fines for parking violations. Parking without a U NC decal now costs
$ 10, double from last year's fine. Parking at an expired meter is $2 for
t he first violat ion and $ I for each additional three hours. Parking in a
marked fire lane costs $10 and on sidewalks and lawns, $5.
The new ordinance also includes rules on display of parking decals.
Expired decals must be removed from the windshield; otherwise the
fine will be $2. Scrapers are available at the traffic office and at
Decals must be affixed to the lower right corner of the passenger
side windshield. Transferable decals must be displayed on the
passenger side of the dashboard. Improper display of decals carries a
Decals must be displayed this way to aid enforcement and for
saiety reasons. Mason said. Displaying expired parking decals is a
violation of state motor vehicle law.
The "problem" parking areas that will have beefed-up patrols and
blocked entrances are at Morrison Dorm, Carmichael Auditorium,
the Union, Swain, Hill, Ackland and Carroll halls and the Bell
Tower. Other lots will be patrolled, too. "We'll move with the
problems," Mason said.
Consumers overlooked Common Cause
WASHINGTON (UP1) hederal
regulatory commissioners consulted
industry lobbyists 10 times more often
than they saw consumer spokesmen last
year. Common Cause reported
The self-styled citizens' lobby said it
surveyed the usually confidential
appointment calendars of 39
commissioners in 1 1 regulatory agencies
that supervise major business fields, and
found a "gross imbalance" of contacts
suggesting bias toward the industry
The survey showed that 46 per cent of
the commissioners' outside contacts in
1976 were with industry representatives.
Only 4 per cent were with
representatives of consumer or public
In addition, it said 44 per cent of the
commissioners surveyed reported no
official contact at all with consumer
The Common Cause report said these
findings reinforce public, opinion polls
that show Americans are losing
confidence in the federal regulatory
Chapel Hill taps Haw?
Continued from page 1-
The Haw River has been frequently
mentioned as the next choice for emergency
water, but OWASA has rejected the river's
water on the grounds that it is unfit for
human consumption. The N.C.
Environmental Management Division,
although, gave it the same rating given to
water in University Lake.
Now under consideration by OWASA is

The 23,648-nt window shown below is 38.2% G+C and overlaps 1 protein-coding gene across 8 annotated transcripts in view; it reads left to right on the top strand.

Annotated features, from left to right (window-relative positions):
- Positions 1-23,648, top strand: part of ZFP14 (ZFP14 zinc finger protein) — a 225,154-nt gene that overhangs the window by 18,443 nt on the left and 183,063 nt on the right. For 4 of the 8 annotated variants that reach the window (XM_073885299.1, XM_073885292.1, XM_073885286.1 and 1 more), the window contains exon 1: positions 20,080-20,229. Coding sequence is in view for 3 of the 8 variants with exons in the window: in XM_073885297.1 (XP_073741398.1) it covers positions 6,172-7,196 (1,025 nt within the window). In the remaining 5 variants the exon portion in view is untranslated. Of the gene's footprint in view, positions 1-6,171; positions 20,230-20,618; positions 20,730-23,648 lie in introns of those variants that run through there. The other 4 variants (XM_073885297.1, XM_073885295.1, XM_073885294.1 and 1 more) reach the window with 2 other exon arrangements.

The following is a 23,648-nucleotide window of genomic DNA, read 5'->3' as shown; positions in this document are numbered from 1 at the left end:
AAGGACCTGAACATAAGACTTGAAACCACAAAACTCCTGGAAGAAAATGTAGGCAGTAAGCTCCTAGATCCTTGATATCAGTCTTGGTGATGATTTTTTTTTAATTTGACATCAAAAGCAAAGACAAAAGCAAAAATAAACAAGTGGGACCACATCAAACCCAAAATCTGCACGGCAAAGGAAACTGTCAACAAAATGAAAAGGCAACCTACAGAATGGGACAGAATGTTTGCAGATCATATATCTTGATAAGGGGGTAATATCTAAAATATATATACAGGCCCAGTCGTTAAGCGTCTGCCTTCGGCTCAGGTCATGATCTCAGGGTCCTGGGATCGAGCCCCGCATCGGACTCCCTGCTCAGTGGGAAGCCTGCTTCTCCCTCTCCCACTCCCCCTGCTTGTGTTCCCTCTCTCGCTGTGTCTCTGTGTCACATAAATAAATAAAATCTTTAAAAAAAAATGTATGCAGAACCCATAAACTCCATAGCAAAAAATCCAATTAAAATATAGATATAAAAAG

piping water from the Eno River, tapping an
Orange-Alamance treated water line,
digging wells in the University Lake
watershed and installing a Lake Orange raw
water line that would skirt the Hillsborough
As a conservation measure, the University
Department of Engineering and
Construction has drilled seven wells on
Thurs., Aug. 25
104 W. Franklin
lYiituring Daily Ethnic & Vegetarian
Specialties From Around The World
Meals from $1.50-$4.00
All Food Prepared Fresh Daily
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campus that are producing from L5 to 65
gallons per minute.
Lack of rain, unusually high temperatures
and increased water consumption have
contributed to the severity of this summer's
water shortage, according to town officials.
The Chapel Hill Board of Aldermen
adopted a five-stage water conservation plan
on July 18. The town has been observing
stage-three restrictions since University
Lake. Chapel Hill's only reservoir, dropped
to 72 inches below its normal level.
Under stage-three restrictions, shrubbery,
flower and vegetable gardens may be
watered only between 4 p.m. and 8 p.m. on
Saturdays. Lawn-watering is prohibited,
and water flow in swimm ng pools must be
reduced to the minimum amount required
for maintaining operatior Water-cooled air
conditioners and other equipment that does
not recycle water may not be used unless
necessary for health and safety.
Washing motor vehicles, includingthe use
of commercial car washes, is prohibited.
Water may not be used to wash outside areas
such as patios, sidewalks and driveways or
for decorative fountains, pools and ponds.
Restaurants may serve water only on
. Violations of the ordinance will result in a
misdemeanor charge punishable bv a fine of
not more than Jou or impi tsoiuuent lor not
more than 30 days.
If the lake drops to 96 inches below
normal, tighter stage-four restrictions will be
enforced. Stage five, the crisis stage, will go
into effect if University Lake falls to 132
inches below normal.
Stage one, voluntary reduction of water
. consumption, applies when the water level is
36 inches below normal and stage two at 48
In addition to the stage-three restrictions,
residents are also urged to use these
Take showers instead of tub baths and
limit them to four minutes.
Reuse household water for watering
plants. (Biodegradable soaps, detergents and
shampoos will not harm plants.)
Do not let taps run while shaving,
brushing teeth or rinsing dishes.
Limit use of washing machines and
dishwashers. Be sure they are loaded to
capacity when used.
Install water-saving devices such as
bricks, plastic bottles or commercial units in
Install water-flow restricters in shower
heads and taps.
Use disposable and biodegradable
Limit use of water-cooled air